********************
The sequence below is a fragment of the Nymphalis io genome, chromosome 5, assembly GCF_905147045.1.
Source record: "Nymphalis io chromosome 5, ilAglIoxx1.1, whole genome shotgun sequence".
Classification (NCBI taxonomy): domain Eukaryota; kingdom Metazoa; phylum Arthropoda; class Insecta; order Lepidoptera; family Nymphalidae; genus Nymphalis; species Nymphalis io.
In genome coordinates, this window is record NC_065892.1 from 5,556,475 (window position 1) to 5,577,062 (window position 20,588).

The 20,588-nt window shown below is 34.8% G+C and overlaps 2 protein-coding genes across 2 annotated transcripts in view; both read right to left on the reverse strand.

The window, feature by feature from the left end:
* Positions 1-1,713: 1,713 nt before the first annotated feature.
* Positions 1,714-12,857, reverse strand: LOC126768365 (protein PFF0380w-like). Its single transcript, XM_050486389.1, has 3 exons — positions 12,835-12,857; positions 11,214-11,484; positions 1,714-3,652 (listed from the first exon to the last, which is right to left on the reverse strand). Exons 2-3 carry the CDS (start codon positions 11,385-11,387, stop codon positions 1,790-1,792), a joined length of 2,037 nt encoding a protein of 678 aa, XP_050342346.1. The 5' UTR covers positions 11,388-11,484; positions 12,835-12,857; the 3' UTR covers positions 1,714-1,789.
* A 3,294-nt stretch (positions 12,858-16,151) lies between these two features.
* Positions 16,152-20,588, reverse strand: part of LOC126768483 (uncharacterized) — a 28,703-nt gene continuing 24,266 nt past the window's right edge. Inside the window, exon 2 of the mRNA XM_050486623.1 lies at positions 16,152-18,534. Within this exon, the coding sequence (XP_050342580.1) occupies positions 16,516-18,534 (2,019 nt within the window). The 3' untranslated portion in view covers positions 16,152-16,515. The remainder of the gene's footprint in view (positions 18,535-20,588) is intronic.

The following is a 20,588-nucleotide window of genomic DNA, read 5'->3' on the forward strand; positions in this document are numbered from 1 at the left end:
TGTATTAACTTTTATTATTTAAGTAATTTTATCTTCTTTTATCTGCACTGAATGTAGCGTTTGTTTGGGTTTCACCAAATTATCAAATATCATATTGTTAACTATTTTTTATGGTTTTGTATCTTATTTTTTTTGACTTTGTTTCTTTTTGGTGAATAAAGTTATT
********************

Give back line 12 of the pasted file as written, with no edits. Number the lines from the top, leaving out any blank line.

TGTATTAACTTTTATTATTTAAGTAATTTTATCTTCTTTTATCTGCACTGAATGTAGCGTTTGTTTGGGTTTCACCAAATTATCAAATATCATATTGTTAACTATTTTTTATGGTTTTGTATCTTATTTTTTTTGACTTTGTTTCTTTTTGGTGAATAAAGTTATT